½ cup white granulated sugar (vanilla sugar is great here)
Zest of 1 medium orange
1/3 cup freshly-squeezed orange juice

1. Make your starter: in a medium glass bowl, combine the lukewarm milk, water and packets of active-dry yeast. Allow it to activate in a warm spot in your kitchen for about 5 minutes.

2. Whisk in ½ cup of flour. Allow this to rest further until it doubles in size, about 25 minutes.

3. In the bowl of a stand mixer with the paddle attachment, on low speed, cream the butter and ½ cup sugar until fluffy.

4. Beat in one egg at a time until fully incorporated. Once fully mixed, change out the attachment for the dough hook and add your starter (milk, water and yeast mixture) and continue to mix on low speed until fully mixed, about 2-3 minutes.

5. Begin adding the flour incrementally, about ½ cup at a time, and mixing on low speed, and scraping down the sides as needed. (You may not use all of the flour, you’re just adding it in piece by piece until it pulls away from the sides and forms a dough. It may still be a little tacky.) This process takes about 5-7 minutes. Remember, you’re also kneading the dough.

6. Mix in the zest, orange juice, anise seed and salt. Continue to mix with the dough hook for about 7-10 minutes, or until the dough is less tacky and comes off the sides of the bowl easily.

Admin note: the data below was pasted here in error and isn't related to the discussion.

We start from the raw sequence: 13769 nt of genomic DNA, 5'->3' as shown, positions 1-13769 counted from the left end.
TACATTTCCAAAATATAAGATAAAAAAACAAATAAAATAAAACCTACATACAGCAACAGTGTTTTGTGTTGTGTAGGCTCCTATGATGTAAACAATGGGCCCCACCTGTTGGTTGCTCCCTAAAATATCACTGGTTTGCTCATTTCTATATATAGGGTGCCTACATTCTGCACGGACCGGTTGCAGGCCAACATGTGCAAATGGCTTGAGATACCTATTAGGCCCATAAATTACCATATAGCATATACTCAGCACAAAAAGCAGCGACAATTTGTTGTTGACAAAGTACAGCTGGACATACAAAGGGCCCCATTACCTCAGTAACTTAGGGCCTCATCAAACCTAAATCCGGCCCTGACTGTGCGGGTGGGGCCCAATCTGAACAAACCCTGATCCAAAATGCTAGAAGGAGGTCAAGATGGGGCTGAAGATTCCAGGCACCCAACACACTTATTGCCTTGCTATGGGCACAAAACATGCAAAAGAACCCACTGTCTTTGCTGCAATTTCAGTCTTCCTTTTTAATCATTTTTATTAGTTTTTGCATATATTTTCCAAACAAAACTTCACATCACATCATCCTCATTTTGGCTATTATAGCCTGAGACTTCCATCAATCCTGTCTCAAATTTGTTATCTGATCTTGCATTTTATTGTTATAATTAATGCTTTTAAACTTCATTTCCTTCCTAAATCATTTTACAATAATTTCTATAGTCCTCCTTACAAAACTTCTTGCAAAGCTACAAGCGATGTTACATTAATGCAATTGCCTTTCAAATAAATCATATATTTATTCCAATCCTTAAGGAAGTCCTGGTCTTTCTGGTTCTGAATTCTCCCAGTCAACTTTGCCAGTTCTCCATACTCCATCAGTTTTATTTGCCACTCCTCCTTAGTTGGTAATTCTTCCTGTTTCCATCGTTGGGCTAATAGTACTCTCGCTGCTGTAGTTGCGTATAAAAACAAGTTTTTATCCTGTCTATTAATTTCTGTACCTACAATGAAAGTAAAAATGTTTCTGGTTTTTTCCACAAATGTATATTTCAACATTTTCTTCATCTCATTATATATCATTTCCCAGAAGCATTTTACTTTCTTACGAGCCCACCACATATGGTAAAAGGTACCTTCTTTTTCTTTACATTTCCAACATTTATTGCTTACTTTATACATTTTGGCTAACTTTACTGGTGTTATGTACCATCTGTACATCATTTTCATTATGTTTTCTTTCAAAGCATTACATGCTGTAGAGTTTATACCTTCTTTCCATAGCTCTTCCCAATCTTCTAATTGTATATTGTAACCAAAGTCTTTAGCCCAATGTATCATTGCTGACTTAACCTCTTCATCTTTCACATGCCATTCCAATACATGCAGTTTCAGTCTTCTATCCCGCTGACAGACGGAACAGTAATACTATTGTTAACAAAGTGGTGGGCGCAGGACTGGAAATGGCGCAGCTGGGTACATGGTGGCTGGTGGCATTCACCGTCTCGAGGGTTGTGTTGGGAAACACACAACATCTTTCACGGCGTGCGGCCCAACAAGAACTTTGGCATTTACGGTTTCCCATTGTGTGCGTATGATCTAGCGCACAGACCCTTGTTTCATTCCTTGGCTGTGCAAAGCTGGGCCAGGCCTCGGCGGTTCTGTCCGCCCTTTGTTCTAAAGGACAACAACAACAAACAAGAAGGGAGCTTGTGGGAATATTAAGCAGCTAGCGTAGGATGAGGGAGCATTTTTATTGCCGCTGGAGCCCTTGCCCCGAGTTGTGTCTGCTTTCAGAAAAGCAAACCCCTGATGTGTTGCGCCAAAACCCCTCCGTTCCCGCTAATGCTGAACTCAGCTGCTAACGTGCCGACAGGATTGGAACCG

7. Grease a large mixing bowl and place the dough in the bowl. Greasing the bowl will prevent it from sticking. Cover the bowl with a clean kitchen towel and allow it to double in size. Place the bowl in a warm place in your kitchen. Rising will take 2 – 2 ½ hours.

8. Punch it down in the bowl and flip it out onto a lightly floured work surface. Knead the dough for about 5 minutes, until the dough comes together. (Here you can add tiny bits of flour if your dough is still too tacky. Simple knead the dough with flour to easily incorporate.)

9. Divide the dough into 6 equal pieces. This recipe makes 5 breads, the 6th piece will be used to make the decorations.

10. Roll 5 of the dough pieces in to balls. Cover with a clean kitchen towel and allow to rise in a warm spot until they about double in size, about 45-60 minutes.

11. For the 6th ball of dough, you will need to divide it onto 15 pieces. Roll 10 of those pieces into long finger-like pieces to place over the bread. Roll the remaining 5 pieces into little balls. Also cover these with a clean kitchen towel but place these in the refrigerator to slow down the rising.

12. Preheat your oven to 350°

13. Prepare your baking sheets by lining them with parchment paper and lightly spraying them with baking non-stick spray. Gently place the 5 loaves on to the baking sheets. Place 2 long finger like strips over the bread, like an “X” shape. Place the little balls in the center, applying gentle pressure to secure it. (If your bread decorations are not sticking, simply brush the bottoms of the decorations with some water, but be careful not to use too much.)

14. Bake until golden brown and they sound hallow when thumped, about 25-30 minutes. (Cover with foil if they begin to get too brown.)

15. Meanwhile make your glaze by combining the ingredients in a small sauce pot. Cook it over medium heat just until the sugar has fully dissolved. Remove from the heat.

16. Brush the orange glaze on the pan de muerto and sprinkle with sugar before enjoying.

Día de los Muertos | Pan de Muerto Recipe | LatinoFoodie.com